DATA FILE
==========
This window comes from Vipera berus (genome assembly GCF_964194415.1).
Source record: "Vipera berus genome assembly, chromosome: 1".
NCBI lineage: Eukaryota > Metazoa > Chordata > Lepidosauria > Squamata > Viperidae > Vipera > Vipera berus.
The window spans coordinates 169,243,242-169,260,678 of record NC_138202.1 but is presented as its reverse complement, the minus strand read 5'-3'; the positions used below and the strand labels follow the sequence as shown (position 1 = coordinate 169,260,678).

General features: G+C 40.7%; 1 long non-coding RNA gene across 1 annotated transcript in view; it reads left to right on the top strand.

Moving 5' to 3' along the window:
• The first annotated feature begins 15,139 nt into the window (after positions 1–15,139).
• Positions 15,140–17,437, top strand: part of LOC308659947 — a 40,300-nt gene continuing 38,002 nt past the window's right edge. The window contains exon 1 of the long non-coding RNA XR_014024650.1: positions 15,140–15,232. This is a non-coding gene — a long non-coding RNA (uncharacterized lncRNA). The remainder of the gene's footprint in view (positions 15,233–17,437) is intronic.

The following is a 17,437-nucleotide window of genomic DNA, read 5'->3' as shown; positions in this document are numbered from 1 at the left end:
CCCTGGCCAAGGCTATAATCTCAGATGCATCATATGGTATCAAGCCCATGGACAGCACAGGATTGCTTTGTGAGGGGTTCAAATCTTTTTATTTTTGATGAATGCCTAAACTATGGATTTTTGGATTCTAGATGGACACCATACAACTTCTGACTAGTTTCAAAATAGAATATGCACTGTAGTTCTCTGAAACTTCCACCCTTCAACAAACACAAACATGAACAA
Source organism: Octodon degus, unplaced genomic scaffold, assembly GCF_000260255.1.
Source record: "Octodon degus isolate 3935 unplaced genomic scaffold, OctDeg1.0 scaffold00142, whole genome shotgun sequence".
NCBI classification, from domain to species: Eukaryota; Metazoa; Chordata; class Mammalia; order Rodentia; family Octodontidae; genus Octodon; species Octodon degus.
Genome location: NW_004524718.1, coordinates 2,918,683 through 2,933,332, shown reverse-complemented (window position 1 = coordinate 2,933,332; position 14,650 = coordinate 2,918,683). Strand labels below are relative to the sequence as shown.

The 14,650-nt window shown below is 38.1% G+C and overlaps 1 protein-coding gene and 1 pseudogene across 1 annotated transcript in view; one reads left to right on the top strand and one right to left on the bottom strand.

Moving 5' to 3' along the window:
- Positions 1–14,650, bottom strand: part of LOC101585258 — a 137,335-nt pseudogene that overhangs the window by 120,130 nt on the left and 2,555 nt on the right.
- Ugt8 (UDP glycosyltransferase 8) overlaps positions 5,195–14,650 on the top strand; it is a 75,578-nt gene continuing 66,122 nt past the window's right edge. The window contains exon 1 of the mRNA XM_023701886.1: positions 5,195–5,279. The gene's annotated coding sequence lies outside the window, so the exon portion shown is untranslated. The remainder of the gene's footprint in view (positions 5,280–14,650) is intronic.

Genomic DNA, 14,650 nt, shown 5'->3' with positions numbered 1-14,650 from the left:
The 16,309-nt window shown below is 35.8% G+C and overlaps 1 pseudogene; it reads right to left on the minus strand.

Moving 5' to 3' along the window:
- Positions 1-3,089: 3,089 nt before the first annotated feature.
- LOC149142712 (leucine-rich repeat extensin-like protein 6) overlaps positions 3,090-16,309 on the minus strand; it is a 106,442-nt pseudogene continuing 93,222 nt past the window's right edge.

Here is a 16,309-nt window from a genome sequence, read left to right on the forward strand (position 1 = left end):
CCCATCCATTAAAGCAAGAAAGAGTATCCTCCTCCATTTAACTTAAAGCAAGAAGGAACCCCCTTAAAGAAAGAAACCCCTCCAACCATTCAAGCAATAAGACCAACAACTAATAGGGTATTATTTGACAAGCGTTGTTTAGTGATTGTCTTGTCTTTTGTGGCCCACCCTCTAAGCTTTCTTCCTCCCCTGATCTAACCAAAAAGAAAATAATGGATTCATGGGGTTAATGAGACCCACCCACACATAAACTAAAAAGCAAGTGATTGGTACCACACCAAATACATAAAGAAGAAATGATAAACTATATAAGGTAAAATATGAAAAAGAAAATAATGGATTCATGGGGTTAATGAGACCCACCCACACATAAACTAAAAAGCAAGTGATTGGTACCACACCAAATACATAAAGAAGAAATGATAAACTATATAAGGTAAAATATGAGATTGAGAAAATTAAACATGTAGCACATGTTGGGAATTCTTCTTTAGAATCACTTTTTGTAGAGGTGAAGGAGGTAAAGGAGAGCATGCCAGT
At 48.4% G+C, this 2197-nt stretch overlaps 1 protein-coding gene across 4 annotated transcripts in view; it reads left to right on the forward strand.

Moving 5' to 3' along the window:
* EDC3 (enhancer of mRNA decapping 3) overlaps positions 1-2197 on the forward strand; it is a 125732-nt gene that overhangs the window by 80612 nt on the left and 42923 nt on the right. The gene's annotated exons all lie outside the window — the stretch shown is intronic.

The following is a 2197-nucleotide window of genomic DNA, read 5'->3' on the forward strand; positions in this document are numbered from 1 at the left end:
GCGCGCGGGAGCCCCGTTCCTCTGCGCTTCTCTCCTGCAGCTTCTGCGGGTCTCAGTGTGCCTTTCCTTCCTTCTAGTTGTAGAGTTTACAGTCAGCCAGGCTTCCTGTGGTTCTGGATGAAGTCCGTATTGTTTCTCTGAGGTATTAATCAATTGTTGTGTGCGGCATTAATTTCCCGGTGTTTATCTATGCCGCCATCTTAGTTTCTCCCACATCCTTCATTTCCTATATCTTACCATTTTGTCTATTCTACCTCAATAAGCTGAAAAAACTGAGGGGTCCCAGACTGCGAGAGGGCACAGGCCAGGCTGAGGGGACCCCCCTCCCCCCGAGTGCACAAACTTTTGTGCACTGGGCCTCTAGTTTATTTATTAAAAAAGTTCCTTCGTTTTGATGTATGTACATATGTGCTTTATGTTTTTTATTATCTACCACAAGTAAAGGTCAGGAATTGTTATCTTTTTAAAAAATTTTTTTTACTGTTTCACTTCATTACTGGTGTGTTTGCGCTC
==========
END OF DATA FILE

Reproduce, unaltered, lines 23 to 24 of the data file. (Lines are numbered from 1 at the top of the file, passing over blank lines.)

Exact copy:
- LOC149142712 (leucine-rich repeat extensin-like protein 6) overlaps positions 3,090-16,309 on the minus strand; it is a 106,442-nt pseudogene continuing 93,222 nt past the window's right edge.

Here is a 16,309-nt window from a genome sequence, read left to right on the forward strand (position 1 = left end):